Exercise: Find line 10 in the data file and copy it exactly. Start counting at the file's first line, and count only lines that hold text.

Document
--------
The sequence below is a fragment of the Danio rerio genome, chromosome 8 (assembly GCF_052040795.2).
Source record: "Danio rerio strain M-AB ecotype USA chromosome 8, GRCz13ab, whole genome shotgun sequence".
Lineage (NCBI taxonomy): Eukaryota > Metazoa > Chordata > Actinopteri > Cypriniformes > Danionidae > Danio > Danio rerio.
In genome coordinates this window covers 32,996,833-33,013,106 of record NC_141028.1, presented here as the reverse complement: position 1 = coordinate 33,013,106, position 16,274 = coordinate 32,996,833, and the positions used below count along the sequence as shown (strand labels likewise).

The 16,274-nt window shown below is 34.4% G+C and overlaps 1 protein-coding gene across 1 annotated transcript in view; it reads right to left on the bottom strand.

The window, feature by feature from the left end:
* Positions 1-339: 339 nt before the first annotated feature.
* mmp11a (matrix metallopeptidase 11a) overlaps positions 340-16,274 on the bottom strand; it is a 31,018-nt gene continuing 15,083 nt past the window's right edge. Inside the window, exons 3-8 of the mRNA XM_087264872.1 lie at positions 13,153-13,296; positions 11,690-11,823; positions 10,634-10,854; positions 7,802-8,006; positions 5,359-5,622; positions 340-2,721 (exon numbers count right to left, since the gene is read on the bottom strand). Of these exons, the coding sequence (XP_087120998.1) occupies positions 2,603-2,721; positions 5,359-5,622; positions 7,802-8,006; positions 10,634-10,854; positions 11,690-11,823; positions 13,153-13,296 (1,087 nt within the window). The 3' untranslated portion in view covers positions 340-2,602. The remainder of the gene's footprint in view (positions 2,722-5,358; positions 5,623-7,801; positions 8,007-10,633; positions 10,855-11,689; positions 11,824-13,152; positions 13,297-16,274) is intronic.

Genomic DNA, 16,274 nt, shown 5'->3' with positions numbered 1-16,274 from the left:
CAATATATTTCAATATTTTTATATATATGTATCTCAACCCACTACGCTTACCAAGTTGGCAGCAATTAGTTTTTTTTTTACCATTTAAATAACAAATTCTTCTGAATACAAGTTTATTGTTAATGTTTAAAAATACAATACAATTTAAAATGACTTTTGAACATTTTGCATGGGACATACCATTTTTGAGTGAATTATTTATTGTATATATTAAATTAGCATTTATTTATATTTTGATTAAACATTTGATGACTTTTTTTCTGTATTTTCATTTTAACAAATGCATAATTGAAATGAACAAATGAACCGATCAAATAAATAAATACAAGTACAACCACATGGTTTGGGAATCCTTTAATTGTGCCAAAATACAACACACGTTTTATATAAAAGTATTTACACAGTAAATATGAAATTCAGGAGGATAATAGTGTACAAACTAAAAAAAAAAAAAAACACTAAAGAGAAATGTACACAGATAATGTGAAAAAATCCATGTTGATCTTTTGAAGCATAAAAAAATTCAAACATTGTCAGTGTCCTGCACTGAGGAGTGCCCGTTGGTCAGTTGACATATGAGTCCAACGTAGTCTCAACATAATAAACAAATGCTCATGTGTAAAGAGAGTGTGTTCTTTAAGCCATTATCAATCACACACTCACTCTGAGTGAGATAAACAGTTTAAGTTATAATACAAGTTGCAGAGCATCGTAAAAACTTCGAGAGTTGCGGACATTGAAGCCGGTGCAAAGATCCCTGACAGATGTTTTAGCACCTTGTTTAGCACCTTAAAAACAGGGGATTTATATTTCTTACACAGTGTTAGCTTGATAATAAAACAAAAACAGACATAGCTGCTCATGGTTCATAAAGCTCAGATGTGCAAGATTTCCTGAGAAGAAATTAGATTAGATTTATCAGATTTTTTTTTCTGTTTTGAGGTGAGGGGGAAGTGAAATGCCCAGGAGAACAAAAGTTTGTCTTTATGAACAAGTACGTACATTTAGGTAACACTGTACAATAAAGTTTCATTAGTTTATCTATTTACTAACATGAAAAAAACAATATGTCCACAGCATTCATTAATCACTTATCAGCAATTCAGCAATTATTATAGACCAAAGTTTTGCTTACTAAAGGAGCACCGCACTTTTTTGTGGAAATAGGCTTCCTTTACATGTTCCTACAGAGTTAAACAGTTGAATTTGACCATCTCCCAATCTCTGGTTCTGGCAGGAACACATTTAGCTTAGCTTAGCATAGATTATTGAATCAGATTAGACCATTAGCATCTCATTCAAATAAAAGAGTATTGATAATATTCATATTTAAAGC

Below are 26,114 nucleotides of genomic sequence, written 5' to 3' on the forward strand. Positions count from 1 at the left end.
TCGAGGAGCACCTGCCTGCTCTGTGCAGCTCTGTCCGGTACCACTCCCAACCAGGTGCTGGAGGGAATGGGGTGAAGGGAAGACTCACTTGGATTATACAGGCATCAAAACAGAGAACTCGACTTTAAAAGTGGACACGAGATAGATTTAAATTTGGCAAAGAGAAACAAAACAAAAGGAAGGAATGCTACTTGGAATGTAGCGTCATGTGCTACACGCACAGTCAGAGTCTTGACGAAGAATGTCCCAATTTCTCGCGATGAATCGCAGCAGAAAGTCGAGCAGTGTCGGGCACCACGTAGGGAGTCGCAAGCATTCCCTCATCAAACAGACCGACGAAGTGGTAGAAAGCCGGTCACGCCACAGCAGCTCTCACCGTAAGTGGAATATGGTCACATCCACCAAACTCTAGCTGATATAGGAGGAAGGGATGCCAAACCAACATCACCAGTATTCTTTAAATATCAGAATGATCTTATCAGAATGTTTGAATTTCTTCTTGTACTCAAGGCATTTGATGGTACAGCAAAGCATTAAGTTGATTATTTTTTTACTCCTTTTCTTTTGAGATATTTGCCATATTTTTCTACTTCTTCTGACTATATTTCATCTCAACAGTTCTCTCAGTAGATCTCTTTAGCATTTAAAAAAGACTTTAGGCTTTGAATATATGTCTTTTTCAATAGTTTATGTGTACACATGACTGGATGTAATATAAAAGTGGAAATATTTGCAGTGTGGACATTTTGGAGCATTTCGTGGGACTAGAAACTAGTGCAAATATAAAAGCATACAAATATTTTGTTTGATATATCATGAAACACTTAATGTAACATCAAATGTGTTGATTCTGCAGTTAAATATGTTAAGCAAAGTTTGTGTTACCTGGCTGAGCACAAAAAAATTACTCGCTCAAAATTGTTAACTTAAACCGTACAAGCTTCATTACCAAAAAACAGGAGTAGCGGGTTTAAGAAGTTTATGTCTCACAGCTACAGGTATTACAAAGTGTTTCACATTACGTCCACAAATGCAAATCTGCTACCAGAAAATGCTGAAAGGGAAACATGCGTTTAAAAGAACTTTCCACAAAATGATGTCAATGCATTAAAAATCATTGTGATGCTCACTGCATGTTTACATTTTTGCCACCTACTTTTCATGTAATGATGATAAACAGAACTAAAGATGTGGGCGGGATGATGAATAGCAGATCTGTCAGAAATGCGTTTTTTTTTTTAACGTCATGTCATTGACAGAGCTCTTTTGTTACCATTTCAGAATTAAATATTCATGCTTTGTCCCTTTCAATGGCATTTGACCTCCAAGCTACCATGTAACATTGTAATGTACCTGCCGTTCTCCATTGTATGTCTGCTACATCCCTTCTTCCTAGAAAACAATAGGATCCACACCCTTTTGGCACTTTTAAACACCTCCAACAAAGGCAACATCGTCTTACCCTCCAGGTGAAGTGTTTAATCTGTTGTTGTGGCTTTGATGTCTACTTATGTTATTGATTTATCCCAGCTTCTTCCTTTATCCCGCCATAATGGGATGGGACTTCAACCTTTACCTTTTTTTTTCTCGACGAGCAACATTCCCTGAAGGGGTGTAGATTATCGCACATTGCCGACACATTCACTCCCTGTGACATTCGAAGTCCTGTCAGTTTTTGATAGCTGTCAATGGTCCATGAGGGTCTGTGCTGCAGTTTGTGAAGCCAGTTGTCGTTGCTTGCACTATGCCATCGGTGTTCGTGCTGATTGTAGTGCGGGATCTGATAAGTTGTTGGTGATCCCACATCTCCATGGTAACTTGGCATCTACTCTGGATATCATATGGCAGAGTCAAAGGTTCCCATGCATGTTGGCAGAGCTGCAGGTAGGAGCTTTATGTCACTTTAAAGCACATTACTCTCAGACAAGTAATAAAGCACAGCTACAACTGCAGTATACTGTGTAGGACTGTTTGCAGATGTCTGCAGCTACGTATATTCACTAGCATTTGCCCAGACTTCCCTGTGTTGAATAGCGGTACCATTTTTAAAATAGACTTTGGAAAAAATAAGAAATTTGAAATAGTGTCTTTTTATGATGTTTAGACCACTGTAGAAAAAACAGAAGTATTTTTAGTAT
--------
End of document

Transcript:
CAATATATTTCAATATTTTTATATATATGTATCTCAACCCACTACGCTTACCAAGTTGGCAGCAATTAGTTTTTTTTTTACCATTTAAATAACAAATTCTTCTGAATACAAGTTTATTGTTAATGTTTAAAAATACAATACAATTTAAAATGACTTTTGAACATTTTGCATGGGACATACCATTTTTGAGTGAATTATTTATTGTATATATTAAATTAGCATTTATTTATATTTTGATTAAACATTTGATGACTTTTTTTCTGTATTTTCATTTTAACAAATGCATAATTGAAATGAACAAATGAACCGATCAAATAAATAAATACAAGTACAACCACATGGTTTGGGAATCCTTTAATTGTGCCAAAATACAACACACGTTTTATATAAAAGTATTTACACAGTAAATATGAAATTCAGGAGGATAATAGTGTACAAACTAAAAAAAAAAAAAAACACTAAAGAGAAATGTACACAGATAATGTGAAAAAATCCATGTTGATCTTTTGAAGCATAAAAAAATTCAAACATTGTCAGTGTCCTGCACTGAGGAGTGCCCGTTGGTCAGTTGACATATGAGTCCAACGTAGTCTCAACATAATAAACAAATGCTCATGTGTAAAGAGAGTGTGTTCTTTAAGCCATTATCAATCACACACTCACTCTGAGTGAGATAAACAGTTTAAGTTATAATACAAGTTGCAGAGCATCGTAAAAACTTCGAGAGTTGCGGACATTGAAGCCGGTGCAAAGATCCCTGACAGATGTTTTAGCACCTTGTTTAGCACCTTAAAAACAGGGGATTTATATTTCTTACACAGTGTTAGCTTGATAATAAAACAAAAACAGACATAGCTGCTCATGGTTCATAAAGCTCAGATGTGCAAGATTTCCTGAGAAGAAATTAGATTAGATTTATCAGATTTTTTTTTCTGTTTTGAGGTGAGGGGGAAGTGAAATGCCCAGGAGAACAAAAGTTTGTCTTTATGAACAAGTACGTACATTTAGGTAACACTGTACAATAAAGTTTCATTAGTTTATCTATTTACTAACATGAAAAAAACAATATGTCCACAGCATTCATTAATCACTTATCAGCAATTCAGCAATTATTATAGACCAAAGTTTTGCTTACTAAAGGAGCACCGCACTTTTTTGTGGAAATAGGCTTCCTTTACATGTTCCTACAGAGTTAAACAGTTGAATTTGACCATCTCCCAATCTCTGGTTCTGGCAGGAACACATTTAGCTTAGCTTAGCATAGATTATTGAATCAGATTAGACCATTAGCATCTCATTCAAATAAAAGAGTATTGATAATATTCATATTTAAAGC